Phishing emails are sent out by cybercriminals in the hopes that you’ll respond by taking the action requested, like:
- Clicking on a link takes you to a malicious website
- Downloading a malicious attachment
When you engage with the link or attachment, your device can be infected with malware, and your personal information can be stolen. Phishing emails can also outright ask for you to provide your sensitive information, like your banking details. The trick is that the cybercriminals who send these emails pose as legitimate representatives of companies you know and trust.
For example, a cybercriminal can email you, posing as a PayPal employee, and ask you to update your payment information. If you don’t pay attention to the inconsistencies in the email, you could fall for it and end up losing money.
Note from our experts:
According to Station X, approximately 3.4 billion phishing emails are sent by cybercriminals daily. Any one of those emails could land in your inbox, so read them carefully. Contact the company directly if you’re unsure about an email's authenticity.
3. Spread by viruses and other malware
Malware infections can bring about other phishing attacks. One of the most popular of these is phishing pages known as Trojan.Clickers.
Trojan.Clickers intercept your browsing activity by redirecting you to malicious web pages that look similar to the ones you’re trying to open. For instance, a Trojan horse can detect that you’re trying to go to a page on PayPal, so it redirects you to a PayPal lookalike web page that is malicious instead.
4. Spread through adware and other PUPs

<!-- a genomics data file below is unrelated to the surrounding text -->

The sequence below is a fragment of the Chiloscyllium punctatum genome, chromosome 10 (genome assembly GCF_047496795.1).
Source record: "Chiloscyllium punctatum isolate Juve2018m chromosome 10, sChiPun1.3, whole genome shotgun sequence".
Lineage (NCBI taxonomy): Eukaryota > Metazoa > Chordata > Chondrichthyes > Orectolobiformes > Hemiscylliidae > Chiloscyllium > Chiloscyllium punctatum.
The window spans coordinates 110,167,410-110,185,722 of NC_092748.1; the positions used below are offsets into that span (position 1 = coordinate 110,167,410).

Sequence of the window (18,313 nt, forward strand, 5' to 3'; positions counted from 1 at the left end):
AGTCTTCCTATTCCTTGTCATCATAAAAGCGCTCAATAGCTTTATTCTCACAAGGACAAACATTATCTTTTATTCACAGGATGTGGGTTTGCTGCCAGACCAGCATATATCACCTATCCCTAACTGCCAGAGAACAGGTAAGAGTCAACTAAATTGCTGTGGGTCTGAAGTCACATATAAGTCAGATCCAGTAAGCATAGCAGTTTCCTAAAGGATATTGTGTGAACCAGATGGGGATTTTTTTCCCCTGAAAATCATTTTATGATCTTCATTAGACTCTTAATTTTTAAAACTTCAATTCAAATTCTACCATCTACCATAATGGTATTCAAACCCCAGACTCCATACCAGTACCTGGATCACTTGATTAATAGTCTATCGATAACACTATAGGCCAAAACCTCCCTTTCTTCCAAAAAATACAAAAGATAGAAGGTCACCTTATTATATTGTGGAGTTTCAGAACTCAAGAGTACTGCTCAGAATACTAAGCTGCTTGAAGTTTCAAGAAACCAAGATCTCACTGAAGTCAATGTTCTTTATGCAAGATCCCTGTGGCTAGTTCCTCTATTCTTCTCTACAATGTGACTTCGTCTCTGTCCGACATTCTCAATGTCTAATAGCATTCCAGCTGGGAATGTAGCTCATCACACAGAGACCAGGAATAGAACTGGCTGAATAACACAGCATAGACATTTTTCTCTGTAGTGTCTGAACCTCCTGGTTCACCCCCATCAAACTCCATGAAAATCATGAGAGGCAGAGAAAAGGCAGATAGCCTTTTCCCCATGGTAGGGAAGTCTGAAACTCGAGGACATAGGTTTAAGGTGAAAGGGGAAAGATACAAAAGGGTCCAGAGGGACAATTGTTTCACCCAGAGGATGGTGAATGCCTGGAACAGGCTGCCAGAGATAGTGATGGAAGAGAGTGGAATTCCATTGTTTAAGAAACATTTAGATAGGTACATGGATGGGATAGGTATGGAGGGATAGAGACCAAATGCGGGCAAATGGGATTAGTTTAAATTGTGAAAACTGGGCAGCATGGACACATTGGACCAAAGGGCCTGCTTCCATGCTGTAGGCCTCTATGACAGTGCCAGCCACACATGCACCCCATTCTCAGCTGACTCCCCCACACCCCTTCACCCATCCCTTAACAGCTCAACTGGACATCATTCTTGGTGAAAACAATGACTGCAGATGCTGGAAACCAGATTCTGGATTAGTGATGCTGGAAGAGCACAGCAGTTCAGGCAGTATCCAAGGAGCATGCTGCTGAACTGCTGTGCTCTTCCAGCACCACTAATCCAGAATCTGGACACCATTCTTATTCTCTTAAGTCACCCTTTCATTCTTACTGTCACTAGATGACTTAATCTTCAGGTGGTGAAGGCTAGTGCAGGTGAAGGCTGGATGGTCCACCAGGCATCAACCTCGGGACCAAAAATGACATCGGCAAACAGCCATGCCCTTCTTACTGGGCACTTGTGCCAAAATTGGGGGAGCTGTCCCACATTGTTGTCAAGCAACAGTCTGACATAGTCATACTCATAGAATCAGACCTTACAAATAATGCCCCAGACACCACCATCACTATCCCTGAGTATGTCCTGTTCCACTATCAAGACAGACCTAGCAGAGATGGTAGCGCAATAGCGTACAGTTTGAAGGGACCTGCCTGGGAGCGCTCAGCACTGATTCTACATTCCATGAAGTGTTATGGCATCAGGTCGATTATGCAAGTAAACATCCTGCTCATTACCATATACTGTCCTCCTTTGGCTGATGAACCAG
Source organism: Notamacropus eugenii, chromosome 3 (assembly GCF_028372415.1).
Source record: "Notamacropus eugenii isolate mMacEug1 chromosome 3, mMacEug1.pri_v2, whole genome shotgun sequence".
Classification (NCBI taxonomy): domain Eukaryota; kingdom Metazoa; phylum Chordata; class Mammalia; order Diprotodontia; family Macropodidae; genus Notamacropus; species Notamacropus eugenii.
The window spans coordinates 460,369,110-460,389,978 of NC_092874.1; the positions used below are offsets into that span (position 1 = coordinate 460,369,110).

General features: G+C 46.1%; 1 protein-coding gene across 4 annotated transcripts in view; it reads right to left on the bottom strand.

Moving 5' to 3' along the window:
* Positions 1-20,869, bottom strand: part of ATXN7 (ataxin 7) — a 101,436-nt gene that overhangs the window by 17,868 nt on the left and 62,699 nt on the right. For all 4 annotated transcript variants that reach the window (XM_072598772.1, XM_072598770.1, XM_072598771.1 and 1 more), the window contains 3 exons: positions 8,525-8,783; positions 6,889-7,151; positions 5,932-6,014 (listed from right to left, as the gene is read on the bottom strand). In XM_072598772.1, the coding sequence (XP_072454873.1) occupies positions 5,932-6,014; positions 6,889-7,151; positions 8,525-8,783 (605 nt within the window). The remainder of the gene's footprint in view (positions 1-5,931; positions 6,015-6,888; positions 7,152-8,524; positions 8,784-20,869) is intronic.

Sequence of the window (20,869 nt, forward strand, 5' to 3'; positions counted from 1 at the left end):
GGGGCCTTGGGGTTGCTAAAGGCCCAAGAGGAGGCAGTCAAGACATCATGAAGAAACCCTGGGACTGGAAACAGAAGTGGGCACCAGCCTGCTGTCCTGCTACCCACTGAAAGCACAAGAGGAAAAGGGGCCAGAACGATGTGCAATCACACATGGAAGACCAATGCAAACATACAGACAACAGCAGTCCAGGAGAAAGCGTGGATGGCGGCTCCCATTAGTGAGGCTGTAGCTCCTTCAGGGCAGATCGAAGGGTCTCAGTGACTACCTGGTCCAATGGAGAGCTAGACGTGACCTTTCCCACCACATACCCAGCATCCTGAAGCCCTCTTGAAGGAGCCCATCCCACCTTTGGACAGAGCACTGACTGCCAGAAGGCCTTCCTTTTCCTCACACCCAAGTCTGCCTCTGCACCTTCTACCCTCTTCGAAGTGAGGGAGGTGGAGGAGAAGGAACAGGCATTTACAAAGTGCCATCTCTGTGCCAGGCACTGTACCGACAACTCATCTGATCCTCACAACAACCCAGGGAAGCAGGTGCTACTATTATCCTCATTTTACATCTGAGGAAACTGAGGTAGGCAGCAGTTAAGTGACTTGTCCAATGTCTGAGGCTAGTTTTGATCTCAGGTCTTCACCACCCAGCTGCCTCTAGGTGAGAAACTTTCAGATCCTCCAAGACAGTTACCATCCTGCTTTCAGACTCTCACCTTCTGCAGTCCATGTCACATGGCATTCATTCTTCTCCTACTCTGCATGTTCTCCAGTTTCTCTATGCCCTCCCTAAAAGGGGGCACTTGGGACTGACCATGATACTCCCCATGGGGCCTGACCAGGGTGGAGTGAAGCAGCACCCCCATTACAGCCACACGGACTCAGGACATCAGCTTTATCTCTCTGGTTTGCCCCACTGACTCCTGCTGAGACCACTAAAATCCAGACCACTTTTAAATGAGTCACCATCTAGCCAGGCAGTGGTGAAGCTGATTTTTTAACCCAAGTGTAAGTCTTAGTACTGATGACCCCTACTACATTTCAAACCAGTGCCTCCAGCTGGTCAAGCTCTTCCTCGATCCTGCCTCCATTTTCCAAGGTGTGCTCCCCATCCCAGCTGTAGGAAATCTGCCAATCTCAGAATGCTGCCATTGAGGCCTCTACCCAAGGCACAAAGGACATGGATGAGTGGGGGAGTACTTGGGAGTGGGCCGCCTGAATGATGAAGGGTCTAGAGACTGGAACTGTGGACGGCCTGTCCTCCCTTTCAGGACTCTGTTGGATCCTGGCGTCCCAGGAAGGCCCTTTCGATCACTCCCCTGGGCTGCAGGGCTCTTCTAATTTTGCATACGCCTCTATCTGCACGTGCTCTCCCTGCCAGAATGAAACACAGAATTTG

This is another common method of spreading phishing viruses that lead victims to malicious websites. This type of phishing is spread via various methods, including:
- Software bundling, which aids in the distribution of potentially unwanted programs (PUPs). Software bundling occurs when you buy software or a service and another free, usually malicious, service is included as a bonus. What makes PUPs suspicious is that they’re typically hard to locate and uninstall, so they could remain on your device for a long period of time.
- Web browser redirection or a fake web page, like a fake Facebook login page posted on a toolbar.
How to avoid installing potentially dangerous programs
Avoid installing dangerous programs by being careful when browsing online. Install the software you trust and download programs from official sources.
Follow the steps below to learn more about how to avoid potentially dangerous programs.
1. Be careful when browsing the web
Not everyone uses the internet with good intentions, like you do. Others are out to scam you out of your money or steal your personal information. Always proceed with caution and be vigilant. Don’t click on suspicious links and pop-ups, stay on strange websites, or enter your personal information on unknown web pages.
2. Software installation
Avoid downloading software you aren’t familiar with. Always check the reviews and the developer’s official website. Also, research what other people are saying about the software online and on social media. If the sentiments are generally negative, or there is limited information about the software, don’t take any chances by installing it.
3. Download programs only from official sources
Official app stores, like Apple’s App Store, put third-party apps through strict security checks to ensure they’re safe and secure enough for public use. Likewise, apps that are downloaded from official websites can usually be trusted. Avoid downloading apps from sources whose legitimacy you can’t vouch for.
Safeguard your Mac against phishing
Phishing viruses are sly; they can infect your computer without you knowing. By the time you notice, the damage could be significant. Use the tips in our article to remove phishing viruses from your Mac.
With MacKeeper’s Antivirus tool, you can easily and quickly find and remove phishing viruses from your Mac and keep them out.
*You can download the app for free and try its functionality yourself before making a purchase.